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A few kind words for Ayn Rand. You can expect to see a number of articles on Ayn Rand and her novel Atlas Shrugged over the next two weeks and for two reasons.One reason is that October 12th 2008 will be the 50th anniversary of her novel.The second is that Atlas Shrugged is a favorite among the rich and powerful or, at least, among rich and powerful businessmen. Many hedge fund managers love it, at least, if my talks with hedge fund managers can be trusted. You can expect to see turf fights over the book among conservatives.
Over the decades, I have read a modest number of articles about Ms. Rand and Atlas Shrugged.Almost everyone gets it wrong.Robert Tracinski, writing on the conservative/libertarian website RealClearPolitics, is a pleasant exception.Ayn Rand paints businessmen as heroes, as people who attempt great things and succeed because of courage, persistence and ethics.He understands, as many others do not, how empowering Ms. Rand’s vision is. If we can take the reports of many of her readers at face value, and I can see no reason why we cannot, Ms. Rand’s vision has driven many to greatness.
There are people who can’t stand that the fact that Ms. Rand’s vision has driven so many to greatness.Among them is Andrew Ferguson.Mr. Ferguson, writing on the conservative/neocon website Weekly Standard, says about Ms. Rand, “Her creepy philosophy of Objectivism, placing the self at the center of the moral universe, was being enthusiastically embraced, as it still is, by tens of thousands of pimply teenage boys in the dreamy moments between fits of social insecurity and furious bouts of masturbation.”This is not analysis.This is character assassination. Mr. Ferguson should be ashamed of himself.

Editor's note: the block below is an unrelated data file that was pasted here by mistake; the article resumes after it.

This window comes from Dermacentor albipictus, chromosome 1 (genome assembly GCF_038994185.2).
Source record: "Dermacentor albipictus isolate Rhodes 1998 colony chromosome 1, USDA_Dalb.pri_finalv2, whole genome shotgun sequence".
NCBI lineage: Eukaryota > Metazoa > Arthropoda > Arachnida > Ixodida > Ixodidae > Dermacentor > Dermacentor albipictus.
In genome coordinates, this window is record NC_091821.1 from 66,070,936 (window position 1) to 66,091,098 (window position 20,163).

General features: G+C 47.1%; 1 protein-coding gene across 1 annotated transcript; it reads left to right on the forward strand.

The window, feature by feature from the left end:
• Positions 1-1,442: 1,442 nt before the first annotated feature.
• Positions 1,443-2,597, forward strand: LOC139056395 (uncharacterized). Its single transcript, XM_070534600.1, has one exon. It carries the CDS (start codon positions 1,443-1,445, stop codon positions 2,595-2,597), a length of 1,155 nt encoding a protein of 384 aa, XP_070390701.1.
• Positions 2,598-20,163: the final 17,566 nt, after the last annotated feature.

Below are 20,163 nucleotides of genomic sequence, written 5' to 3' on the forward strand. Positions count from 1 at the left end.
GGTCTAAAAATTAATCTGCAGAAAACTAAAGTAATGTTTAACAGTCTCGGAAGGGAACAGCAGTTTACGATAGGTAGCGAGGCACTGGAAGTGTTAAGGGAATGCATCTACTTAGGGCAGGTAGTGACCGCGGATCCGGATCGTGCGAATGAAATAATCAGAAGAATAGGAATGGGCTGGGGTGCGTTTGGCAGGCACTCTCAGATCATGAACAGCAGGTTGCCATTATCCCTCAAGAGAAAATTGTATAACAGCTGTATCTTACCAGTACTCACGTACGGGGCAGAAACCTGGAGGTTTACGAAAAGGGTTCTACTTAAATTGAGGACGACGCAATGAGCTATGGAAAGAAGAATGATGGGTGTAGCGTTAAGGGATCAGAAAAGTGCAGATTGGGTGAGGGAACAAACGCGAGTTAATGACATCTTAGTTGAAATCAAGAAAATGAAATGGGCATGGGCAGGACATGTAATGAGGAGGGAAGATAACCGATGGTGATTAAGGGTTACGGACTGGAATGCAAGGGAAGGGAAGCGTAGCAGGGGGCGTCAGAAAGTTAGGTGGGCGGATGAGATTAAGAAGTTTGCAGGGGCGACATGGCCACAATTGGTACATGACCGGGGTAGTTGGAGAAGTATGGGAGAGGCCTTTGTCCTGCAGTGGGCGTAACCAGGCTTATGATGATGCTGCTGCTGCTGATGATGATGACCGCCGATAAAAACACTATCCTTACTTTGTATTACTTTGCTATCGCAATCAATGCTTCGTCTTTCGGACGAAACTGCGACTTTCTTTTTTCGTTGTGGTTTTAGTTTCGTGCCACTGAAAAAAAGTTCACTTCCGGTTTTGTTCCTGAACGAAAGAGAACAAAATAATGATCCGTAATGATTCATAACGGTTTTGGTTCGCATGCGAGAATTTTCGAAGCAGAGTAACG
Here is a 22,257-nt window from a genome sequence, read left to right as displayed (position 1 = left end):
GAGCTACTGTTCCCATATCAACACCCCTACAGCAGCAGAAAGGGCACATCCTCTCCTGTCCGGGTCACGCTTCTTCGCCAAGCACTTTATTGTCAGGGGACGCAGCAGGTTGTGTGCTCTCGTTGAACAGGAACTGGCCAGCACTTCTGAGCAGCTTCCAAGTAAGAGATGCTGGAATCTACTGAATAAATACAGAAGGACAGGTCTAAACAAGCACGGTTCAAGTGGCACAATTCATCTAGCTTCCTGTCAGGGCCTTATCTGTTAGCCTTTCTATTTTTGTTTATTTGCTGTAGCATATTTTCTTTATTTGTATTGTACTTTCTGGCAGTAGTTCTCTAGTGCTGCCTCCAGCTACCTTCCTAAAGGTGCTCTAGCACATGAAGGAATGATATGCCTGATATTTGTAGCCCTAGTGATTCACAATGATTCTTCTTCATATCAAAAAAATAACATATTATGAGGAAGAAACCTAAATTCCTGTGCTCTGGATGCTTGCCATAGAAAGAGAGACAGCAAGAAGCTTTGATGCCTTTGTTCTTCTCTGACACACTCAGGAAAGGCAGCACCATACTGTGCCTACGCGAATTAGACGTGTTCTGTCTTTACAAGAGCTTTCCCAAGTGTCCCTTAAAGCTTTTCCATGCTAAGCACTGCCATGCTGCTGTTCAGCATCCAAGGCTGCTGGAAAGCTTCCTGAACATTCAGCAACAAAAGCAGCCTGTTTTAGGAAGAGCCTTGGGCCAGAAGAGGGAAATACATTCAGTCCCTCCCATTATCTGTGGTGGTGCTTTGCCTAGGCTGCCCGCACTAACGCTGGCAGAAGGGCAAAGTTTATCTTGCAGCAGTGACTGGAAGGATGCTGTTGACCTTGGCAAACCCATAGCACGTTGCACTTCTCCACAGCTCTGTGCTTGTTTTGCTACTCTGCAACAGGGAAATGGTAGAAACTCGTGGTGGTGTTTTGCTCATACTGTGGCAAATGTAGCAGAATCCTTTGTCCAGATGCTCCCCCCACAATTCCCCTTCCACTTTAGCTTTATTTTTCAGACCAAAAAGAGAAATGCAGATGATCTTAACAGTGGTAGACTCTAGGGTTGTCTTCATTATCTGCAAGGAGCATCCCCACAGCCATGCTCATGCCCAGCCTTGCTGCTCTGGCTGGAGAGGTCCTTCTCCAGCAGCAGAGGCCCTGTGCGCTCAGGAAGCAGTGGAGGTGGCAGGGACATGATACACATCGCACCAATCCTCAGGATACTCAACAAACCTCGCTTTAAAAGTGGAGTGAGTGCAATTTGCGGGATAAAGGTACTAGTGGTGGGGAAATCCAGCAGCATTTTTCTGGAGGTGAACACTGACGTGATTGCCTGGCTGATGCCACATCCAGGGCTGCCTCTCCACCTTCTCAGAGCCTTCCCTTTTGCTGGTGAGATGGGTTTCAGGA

Judged by literary standards, there is not much to recommend Atlas Shrugged.Her characters are flat or even false, her dialogue wooden and her prose uninspired, but these are not necessarily the proper criteria.Her fans love her book because it has a strong plot, it is intellectually engaging, and because it made them feel important.Most of us spend most of our time working.Many hate it.Ayn Rand is one of the few novelists who find work important and uplifting.In Ayn Rand’s world and mine, building a skyscraper or driving a bus is every bit as noble as being a doctor or writer—provided you do it honestly and to the best of your ability.If you are looking for a novel to read, you could do a lot worse.
Atlas Shrugged also has Ms. Rand’s philosophy of Objectivism in it, which can be quite persuasive when you are in your twenties.When I was in my twenties I read everything I could by Ms. Rand.I remember reading about a question put to her during a speech and her reply.
Q: “In an objectivist society, what will be done to help the poor?” A: “If you wish to help them you will not be stopped.”
For several reasons, I disagree with her philosophy.Her stress on independence can lead an investor or investment manager to overestimate his knowledge and technique and underestimate the knowledge and technique of others, especially the people he works with.This is always costly and sometimes fatal.
But right or wrong, Ms. Rand was relatively honest.She understood that ideas have consequences and she took responsibility for her ideas.When political discourse is dominated by publications like the Weekly Standard and people like Mr. Ferguson, where loyalty to the party is more important than loyalty to facts and logic, this must always be honored.
A note from one of my readers: I will probably not be the only person who enjoyed your piece about Ayn Rand, but who thinks that you might also have mentioned The Fountainhead - at least its equal in seeing work as an important, heroic act, but with more credible characters and story, and much less didacticism.
Good points! Thanks for writing.
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"If your mother says she loves you, check it out." --Old reporters' motto; also our motto. Copyright (C) 2005, 2006, 2007, 2008, 2009 Fred Gehm. All rights reserved.